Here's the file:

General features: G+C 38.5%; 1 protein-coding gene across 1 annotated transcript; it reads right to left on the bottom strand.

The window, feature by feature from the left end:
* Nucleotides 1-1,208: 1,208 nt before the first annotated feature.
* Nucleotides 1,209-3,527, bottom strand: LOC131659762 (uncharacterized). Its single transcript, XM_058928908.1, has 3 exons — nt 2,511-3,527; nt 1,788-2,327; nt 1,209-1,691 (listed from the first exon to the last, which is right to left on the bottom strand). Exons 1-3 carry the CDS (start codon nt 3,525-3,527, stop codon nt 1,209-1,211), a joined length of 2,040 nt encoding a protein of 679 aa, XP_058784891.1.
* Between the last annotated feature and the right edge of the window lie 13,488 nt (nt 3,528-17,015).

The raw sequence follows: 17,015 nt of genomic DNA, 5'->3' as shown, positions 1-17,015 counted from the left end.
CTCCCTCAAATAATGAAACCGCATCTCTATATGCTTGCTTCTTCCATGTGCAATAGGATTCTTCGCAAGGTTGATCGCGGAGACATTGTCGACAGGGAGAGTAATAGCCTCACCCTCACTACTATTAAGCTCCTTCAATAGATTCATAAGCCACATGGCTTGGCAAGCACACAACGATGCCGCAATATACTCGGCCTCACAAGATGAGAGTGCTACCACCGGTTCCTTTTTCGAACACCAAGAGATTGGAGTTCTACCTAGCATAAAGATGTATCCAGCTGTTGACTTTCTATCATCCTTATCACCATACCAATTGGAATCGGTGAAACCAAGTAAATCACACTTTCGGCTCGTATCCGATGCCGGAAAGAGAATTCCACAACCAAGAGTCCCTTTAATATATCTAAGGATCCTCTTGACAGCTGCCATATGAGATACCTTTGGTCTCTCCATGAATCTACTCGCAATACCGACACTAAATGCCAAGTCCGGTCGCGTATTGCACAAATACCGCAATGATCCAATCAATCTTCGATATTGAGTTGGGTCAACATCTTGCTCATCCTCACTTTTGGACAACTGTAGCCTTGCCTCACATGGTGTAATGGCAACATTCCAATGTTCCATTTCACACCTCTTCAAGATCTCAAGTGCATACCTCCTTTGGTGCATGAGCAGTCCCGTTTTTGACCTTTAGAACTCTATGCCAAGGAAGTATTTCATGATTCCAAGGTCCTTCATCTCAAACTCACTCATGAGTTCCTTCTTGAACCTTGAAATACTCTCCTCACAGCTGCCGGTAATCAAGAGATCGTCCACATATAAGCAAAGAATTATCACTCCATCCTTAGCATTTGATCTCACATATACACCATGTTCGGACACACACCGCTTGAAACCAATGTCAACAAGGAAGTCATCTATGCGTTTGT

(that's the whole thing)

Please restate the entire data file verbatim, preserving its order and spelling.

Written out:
General features: G+C 38.5%; 1 protein-coding gene across 1 annotated transcript; it reads right to left on the bottom strand.

The window, feature by feature from the left end:
* Nucleotides 1-1,208: 1,208 nt before the first annotated feature.
* Nucleotides 1,209-3,527, bottom strand: LOC131659762 (uncharacterized). Its single transcript, XM_058928908.1, has 3 exons — nt 2,511-3,527; nt 1,788-2,327; nt 1,209-1,691 (listed from the first exon to the last, which is right to left on the bottom strand). Exons 1-3 carry the CDS (start codon nt 3,525-3,527, stop codon nt 1,209-1,211), a joined length of 2,040 nt encoding a protein of 679 aa, XP_058784891.1.
* Between the last annotated feature and the right edge of the window lie 13,488 nt (nt 3,528-17,015).

The raw sequence follows: 17,015 nt of genomic DNA, 5'->3' as shown, positions 1-17,015 counted from the left end.
CTCCCTCAAATAATGAAACCGCATCTCTATATGCTTGCTTCTTCCATGTGCAATAGGATTCTTCGCAAGGTTGATCGCGGAGACATTGTCGACAGGGAGAGTAATAGCCTCACCCTCACTACTATTAAGCTCCTTCAATAGATTCATAAGCCACATGGCTTGGCAAGCACACAACGATGCCGCAATATACTCGGCCTCACAAGATGAGAGTGCTACCACCGGTTCCTTTTTCGAACACCAAGAGATTGGAGTTCTACCTAGCATAAAGATGTATCCAGCTGTTGACTTTCTATCATCCTTATCACCATACCAATTGGAATCGGTGAAACCAAGTAAATCACACTTTCGGCTCGTATCCGATGCCGGAAAGAGAATTCCACAACCAAGAGTCCCTTTAATATATCTAAGGATCCTCTTGACAGCTGCCATATGAGATACCTTTGGTCTCTCCATGAATCTACTCGCAATACCGACACTAAATGCCAAGTCCGGTCGCGTATTGCACAAATACCGCAATGATCCAATCAATCTTCGATATTGAGTTGGGTCAACATCTTGCTCATCCTCACTTTTGGACAACTGTAGCCTTGCCTCACATGGTGTAATGGCAACATTCCAATGTTCCATTTCACACCTCTTCAAGATCTCAAGTGCATACCTCCTTTGGTGCATGAGCAGTCCCGTTTTTGACCTTTAGAACTCTATGCCAAGGAAGTATTTCATGATTCCAAGGTCCTTCATCTCAAACTCACTCATGAGTTCCTTCTTGAACCTTGAAATACTCTCCTCACAGCTGCCGGTAATCAAGAGATCGTCCACATATAAGCAAAGAATTATCACTCCATCCTTAGCATTTGATCTCACATATACACCATGTTCGGACACACACCGCTTGAAACCAATGTCAACAAGGAAGTCATCTATGCGTTTGT